Henry: The Oscars lacked representation, true appreciation for film

People+walk+on+the+red+carpet+at+the+intersection+of+Hollywood+and+Highland+during+the+81st+Academy+Awards+Ceremony.+%28Photo+courtesy+of+BDS2006+Via+Wikimedia+Commons%29

People walk on the red carpet at the intersection of Hollywood Boulevard and Highland Avenue during the 81st Academy Awards Ceremony Feb. 22, 2009. (Photo courtesy of BDS2006 Via Wikimedia Commons)

Brendan Henry, Collegian Columnist

Editor’s Note: All opinion section content reflects the views of the individual author only and does not represent a stance taken by The Collegian or its editorial board.

Unless you have been dwelling in an underground bunker with no internet connection, you’ve probably heard about the whole Will Smith fiasco involving Chris Rock receiving the slap heard ‘round the world. What you likely haven’t heard much about are the actual Academy Award recipients and the work that got them their prestigious awards.

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Smith slapped Rock with one hand and, with the other, took away the biggest moment in some artists’ lives. Recognition on such a grand scale as the Oscars is a big deal, and people like Ahmir “Questlove” Thompson — who directed his first documentary, “Summer of Soul,” and received an award for it — were overshadowed by one act of aggression that stole the show.

Not only that but the Academy Awards also failed to televise eight different categories they seem to have deemed lesser than the rest, including Best Documentary Short, Best Original Score and Best Animated Short. Sure, winners in these categories received Oscars, but unless the public sought to find out who won, they would likely never know. The people who won did not receive the same recognition as the more notable celebrities did.

What’s the point of even having a ceremony if people are not getting equal and proper representation?

Buried beneath Smith’s nationally televised episode were jokes about animated movies and how they are meant to only be watched by children. These jokes received both chuckles and criticism from audiences around the globe.

“Do what you enjoy. Find a group that will appreciate and help develop your work instead of seeking out the validation of celebrities who know nothing about the amount of effort you have put into something. The Oscars are for television ratings and back-patting of the famous.”

The thing is, they really don’t matter.

The Academy of Motion Picture Arts and Sciences — the folks who give out the Academy Awards — dropped the ball in terms of recognizing everyone who put out amazing work and allowed several celebrities to downplay certain types of art.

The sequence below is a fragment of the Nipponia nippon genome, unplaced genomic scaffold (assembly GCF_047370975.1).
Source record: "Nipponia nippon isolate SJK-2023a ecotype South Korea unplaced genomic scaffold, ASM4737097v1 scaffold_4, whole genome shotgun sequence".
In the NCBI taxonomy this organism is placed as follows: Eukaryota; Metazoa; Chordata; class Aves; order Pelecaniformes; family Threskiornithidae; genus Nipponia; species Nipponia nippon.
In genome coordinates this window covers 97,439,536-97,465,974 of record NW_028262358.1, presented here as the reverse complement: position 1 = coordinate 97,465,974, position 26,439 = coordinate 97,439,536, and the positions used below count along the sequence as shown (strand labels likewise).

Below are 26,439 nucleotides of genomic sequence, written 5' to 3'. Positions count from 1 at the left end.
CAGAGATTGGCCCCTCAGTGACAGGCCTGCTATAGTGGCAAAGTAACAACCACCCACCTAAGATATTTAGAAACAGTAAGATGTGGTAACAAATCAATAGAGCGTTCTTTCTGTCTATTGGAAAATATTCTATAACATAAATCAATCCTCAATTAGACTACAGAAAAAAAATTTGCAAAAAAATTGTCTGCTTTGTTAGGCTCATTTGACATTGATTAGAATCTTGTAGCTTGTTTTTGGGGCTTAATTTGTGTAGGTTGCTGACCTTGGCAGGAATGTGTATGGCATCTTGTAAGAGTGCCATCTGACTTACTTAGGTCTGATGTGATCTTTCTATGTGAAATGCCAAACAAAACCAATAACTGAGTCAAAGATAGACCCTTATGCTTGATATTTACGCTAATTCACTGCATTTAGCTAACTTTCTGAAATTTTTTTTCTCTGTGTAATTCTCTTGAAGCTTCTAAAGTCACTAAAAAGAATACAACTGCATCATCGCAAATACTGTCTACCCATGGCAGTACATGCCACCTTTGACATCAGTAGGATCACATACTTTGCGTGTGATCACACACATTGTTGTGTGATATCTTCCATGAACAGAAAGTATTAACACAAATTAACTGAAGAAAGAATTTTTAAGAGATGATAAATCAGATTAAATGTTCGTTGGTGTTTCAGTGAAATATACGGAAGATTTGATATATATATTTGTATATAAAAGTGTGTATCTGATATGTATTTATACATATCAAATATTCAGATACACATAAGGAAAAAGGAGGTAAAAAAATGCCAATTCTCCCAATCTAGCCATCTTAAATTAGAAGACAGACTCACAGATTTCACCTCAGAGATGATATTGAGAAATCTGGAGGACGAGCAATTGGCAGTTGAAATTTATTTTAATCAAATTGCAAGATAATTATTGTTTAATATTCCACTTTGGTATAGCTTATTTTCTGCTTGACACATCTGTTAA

“(The Academy Awards are) like a bunch of celebrities who just want to make each other feel good, you know, for a night,” said Matthew Gohl, Heartland Emmy award winner and a professor in journalism and media communication at Colorado State University.

Students wishing to pursue work in the field of visual arts shouldn’t feel negative because of what some random celebrity said. Most of these celebrities are tucked away in their own little world with jokes and opinions ready to be heard. Just like the opinion of the average coworker, take it with a grain of salt.

The Academy Awards are not the only place to receive validation for work in visual arts, but they’re the most popular. There are many communities for different forms of media, plenty of other festivals to enter and awards to receive. Random actors are typically not the kinds of people that should be publicly criticizing animation, for instance.

Do what you enjoy. Find a group that will appreciate and help develop your work instead of seeking out the validation of celebrities who know nothing about the amount of effort you have put into something. The Oscars are for television ratings and back-patting of the famous.

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“Yeah, it’s a bummer. I guess it’s on the big stage and the celebrities kind of dissed stuff, but I mean, who cares?” Gohl said. “Find that other community that’s just more in tune with what the actual art form is.”

Reach Brendan Henry at letters@collegian.com or on Twitter @BrendanHenryRMC.